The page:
Scientists have located the optimum drill site for the first exploration of an Antarctic sub-glacial lake, a development likely to provide insights into climate change and the discovery of life forms.
In a paper published in Geophysical Research Letters this week, scientists from Northumbria University, Edinburgh University and the British Antarctic Survey have revealed the optimal drill site for exploring Lake Ellsworth, a sub-glacial lake comparable in size to Lake Windermere that is covered by 3km of ice.
Microbiologists believe that such lakes could harbour uniquely adapted life forms cut off from other lines of evolution. Paleoclimatologists also suggest that sediments on the lake floors could contain records of ice sheets and climate history that would improve research into global warming.
Speaking to The Engineer in July 2009, Martin Siegert, head of the School of Geosciences at Edinburgh University, said: ’We know from seismic studies that there are sediments at the bed of the lake and sedimentology tells us that these sediments will have a record of climate change. If the ice shelf collapsed in the past, they would contain evidence of it and would be able to tell us when it happened.’ Click here to read the full article.
Choosing the right drill site
The optimal drilling site has to avoid possible areas of incoming water that would disturb the sediment, as well as areas of basal freezing, where lake water freezes to the underside of the ice. It also has to avoid any concentrations of trapped gases that could rush up the bore hole to cause a potentially dangerous blowout at the surface.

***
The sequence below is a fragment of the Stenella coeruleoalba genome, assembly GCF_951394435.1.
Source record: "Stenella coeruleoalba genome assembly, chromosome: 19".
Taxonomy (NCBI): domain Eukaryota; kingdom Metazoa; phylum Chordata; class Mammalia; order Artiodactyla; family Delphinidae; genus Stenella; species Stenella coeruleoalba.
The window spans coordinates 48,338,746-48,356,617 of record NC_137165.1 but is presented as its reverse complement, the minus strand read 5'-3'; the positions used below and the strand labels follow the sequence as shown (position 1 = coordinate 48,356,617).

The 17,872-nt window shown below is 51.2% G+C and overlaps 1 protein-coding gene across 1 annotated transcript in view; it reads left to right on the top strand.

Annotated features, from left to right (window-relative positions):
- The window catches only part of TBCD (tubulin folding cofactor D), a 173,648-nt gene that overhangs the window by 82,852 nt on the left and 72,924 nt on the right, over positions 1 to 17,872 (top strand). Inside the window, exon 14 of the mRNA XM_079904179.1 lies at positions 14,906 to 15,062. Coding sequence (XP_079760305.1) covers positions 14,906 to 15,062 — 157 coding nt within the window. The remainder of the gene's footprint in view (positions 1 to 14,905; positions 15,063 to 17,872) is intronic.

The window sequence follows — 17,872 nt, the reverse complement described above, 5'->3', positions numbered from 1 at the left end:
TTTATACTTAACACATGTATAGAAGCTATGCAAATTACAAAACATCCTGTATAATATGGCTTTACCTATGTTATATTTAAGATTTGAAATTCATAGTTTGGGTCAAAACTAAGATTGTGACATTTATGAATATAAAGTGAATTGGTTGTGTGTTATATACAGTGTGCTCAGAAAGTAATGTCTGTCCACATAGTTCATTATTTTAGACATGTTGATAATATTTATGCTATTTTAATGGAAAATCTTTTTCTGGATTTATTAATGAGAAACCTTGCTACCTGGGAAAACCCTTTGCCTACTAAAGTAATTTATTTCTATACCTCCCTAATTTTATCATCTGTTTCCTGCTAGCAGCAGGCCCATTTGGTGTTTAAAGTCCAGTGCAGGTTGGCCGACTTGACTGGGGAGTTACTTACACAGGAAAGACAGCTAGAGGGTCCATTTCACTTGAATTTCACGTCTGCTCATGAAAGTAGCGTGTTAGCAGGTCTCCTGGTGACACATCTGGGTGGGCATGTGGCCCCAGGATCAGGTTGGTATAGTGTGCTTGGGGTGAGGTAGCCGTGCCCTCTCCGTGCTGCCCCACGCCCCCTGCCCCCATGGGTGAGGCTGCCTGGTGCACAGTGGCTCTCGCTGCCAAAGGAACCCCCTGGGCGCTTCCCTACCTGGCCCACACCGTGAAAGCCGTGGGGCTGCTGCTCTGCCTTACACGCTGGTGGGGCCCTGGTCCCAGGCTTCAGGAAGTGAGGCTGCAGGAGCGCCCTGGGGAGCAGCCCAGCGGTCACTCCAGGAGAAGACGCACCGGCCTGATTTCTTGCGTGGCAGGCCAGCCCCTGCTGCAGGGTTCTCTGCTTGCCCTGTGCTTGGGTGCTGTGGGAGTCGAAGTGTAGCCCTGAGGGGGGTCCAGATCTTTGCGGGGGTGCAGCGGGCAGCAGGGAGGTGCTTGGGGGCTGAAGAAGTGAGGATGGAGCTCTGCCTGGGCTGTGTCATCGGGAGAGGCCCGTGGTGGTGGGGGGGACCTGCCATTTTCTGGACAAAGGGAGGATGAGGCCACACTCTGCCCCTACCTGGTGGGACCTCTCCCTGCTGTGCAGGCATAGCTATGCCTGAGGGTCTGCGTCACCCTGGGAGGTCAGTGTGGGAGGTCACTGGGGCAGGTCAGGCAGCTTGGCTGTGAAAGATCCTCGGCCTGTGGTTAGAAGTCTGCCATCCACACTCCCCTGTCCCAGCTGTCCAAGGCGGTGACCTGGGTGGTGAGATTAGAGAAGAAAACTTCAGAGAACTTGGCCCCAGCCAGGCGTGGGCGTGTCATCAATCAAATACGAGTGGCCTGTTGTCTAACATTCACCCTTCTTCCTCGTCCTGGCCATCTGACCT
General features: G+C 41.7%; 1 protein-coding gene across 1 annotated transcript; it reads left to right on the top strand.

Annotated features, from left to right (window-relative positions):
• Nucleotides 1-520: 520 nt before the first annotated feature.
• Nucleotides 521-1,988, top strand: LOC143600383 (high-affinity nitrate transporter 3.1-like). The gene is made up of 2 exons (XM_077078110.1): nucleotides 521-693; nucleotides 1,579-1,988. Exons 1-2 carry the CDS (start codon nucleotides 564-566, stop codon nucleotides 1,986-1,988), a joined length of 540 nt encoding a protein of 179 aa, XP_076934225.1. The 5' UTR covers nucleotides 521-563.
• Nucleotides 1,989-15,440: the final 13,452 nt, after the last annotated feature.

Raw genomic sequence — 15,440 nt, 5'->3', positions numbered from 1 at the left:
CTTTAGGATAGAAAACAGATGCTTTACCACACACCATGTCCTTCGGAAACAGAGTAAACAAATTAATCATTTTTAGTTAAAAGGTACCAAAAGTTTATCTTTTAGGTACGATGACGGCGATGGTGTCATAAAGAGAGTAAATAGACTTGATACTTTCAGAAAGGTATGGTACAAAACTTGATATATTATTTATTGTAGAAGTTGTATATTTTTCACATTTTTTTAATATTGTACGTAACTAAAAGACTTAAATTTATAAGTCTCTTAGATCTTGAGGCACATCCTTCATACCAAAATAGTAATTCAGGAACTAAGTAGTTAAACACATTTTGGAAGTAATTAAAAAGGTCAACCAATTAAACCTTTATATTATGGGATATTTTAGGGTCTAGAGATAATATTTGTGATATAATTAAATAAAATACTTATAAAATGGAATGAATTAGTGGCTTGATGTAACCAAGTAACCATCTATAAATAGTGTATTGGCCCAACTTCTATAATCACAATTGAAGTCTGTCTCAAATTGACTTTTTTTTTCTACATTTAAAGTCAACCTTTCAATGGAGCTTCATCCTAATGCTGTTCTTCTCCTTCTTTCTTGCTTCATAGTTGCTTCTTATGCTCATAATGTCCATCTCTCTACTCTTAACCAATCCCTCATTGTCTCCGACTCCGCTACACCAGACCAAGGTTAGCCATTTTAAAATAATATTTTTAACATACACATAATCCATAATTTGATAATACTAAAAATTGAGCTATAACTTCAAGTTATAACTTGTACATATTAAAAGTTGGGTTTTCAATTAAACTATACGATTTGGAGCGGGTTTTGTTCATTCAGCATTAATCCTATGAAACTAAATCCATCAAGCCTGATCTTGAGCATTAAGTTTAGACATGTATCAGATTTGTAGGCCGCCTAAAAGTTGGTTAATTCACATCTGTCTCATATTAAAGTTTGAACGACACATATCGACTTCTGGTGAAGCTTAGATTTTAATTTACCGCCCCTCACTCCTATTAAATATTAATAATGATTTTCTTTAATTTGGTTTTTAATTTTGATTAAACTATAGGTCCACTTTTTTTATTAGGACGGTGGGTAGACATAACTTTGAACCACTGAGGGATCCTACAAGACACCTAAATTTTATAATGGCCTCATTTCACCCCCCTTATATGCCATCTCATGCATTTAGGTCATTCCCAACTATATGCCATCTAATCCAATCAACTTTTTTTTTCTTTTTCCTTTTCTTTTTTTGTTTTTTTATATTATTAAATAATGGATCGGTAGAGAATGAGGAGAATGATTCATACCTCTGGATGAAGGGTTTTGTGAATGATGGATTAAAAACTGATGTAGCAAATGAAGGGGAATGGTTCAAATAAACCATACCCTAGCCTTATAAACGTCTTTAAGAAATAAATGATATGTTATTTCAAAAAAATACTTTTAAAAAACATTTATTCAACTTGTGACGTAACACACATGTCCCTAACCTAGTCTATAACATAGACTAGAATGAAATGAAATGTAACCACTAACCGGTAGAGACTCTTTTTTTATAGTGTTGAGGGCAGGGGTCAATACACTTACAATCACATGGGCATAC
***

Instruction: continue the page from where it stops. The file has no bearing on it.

The Scientific Committee on Arctic Research identified Lake Ellsworth as the prime candidate for the first drill site.
Dr John Woodward, from Northumbria University’s School of Applied Sciences, said: ‘The location provides a deep water column for sampling and reduces the risk from possible basal-freezing mechanisms. It optimises the chances of recovering an undisturbed, continuous sedimentary sequence from the lake floor and minimises the potential for trapped gases to gain entry to the borehole.’
To locate the optimal drill site, the team had to conduct the first detailed characterisation of the physiography of a sub-glacial lake. Between 2007-2009, the lake was subject to a ground-based geophysics campaign involving an ice-penetrating radar to investigate ice thickness, seismic surveys to calculate lake-water depths and flow measurements to calculate how the ice sheet flows over the underlying lake.
The climactic stage in the project will take place in the 2012-13 Antarctic summer, when the Lake Ellsworth Consortium will use the data in this paper to access a sub-glacial lake for the first time.
Investigations conducted between 2007-2009 revealed a body of water that sits in the bottom of a narrow, steep-sided valley.
The lake is 14.70km long and has a maximum width of 3.05km and a total surface area of 28.90km2.
The thickness of the overlying ice decreases from 3,280m to 2,930m down the lake’s long axis.
In the same direction, the lake-surface elevation rises from 1,361m to 1,030m.
Profiles of the lake bed and surface reveal a broad, generally U-shaped, lake-bed topography with water depth progressively increasing down-lake, with the maximum water depth on the up-lake survey line being 52m, increasing to a maximum of 156m on the down-lake survey line.
Source: Northumbria University